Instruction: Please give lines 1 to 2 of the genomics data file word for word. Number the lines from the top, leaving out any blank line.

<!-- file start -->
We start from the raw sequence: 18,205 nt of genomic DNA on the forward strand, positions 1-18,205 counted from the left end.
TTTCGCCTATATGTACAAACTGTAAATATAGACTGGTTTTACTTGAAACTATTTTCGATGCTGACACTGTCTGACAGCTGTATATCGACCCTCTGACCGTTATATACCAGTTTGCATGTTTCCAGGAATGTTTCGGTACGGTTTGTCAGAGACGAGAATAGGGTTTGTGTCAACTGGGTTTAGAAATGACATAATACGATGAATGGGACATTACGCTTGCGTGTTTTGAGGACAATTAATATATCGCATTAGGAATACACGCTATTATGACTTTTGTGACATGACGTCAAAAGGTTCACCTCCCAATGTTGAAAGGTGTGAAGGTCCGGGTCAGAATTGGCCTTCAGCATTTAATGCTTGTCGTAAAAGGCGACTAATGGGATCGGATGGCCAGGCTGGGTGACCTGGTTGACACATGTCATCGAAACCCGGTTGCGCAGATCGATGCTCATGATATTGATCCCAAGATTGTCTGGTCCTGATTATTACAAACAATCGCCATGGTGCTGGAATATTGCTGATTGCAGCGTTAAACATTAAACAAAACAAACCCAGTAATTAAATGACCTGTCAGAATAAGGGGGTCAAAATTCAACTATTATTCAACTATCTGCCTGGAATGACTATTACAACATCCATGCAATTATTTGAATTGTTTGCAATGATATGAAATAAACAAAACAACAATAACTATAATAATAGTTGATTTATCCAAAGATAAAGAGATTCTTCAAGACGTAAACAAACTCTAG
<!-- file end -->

We start from the raw sequence: 18,205 nt of genomic DNA on the forward strand, positions 1-18,205 counted from the left end.
TTTCGCCTATATGTACAAACTGTAAATATAGACTGGTTTTACTTGAAACTATTTTCGATGCTGACACTGTCTGACAGCTGTATATCGACCCTCTGACCGTTATATACCAGTTTGCATGTTTCCAGGAATGTTTCGGTACGGTTTGTCAGAGACGAGAATAGGGTTTGTGTCAACTGGGTTTAGAAATGACATAATACGATGAATGGGACATTACGCTTGCGTGTTTTGAGGACAATTAATATATCGCATTAGGAATACACGCTATTATGACTTTTGTGACATGACGTCAAAAGGTTCACCTCCCAATGTTGAAAGGTGTGAAGGTCCGGGTCAGAATTGGCCTTCAGCATTTAATGCTTGTCGTAAAAGGCGACTAATGGGATCGGATGGCCAGGCTGGGTGACCTGGTTGACACATGTCATCGAAACCCGGTTGCGCAGATCGATGCTCATGATATTGATCCCAAGATTGTCTGGTCCTGATTATTACAAACAATCGCCATGGTGCTGGAATATTGCTGATTGCAGCGTTAAACATTAAACAAAACAAACCCAGTAATTAAATGACCTGTCAGAATAAGGGGGTCAAAATTCAACTATTATTCAACTATCTGCCTGGAATGACTATTACAACATCCATGCAATTATTTGAATTGTTTGCAATGATATGAAATAAACAAAACAACAATAACTATAATAATAGTTGATTTATCCAAAGATAAAGAGATTCTTCAAGACGTAAACAAACTCTAG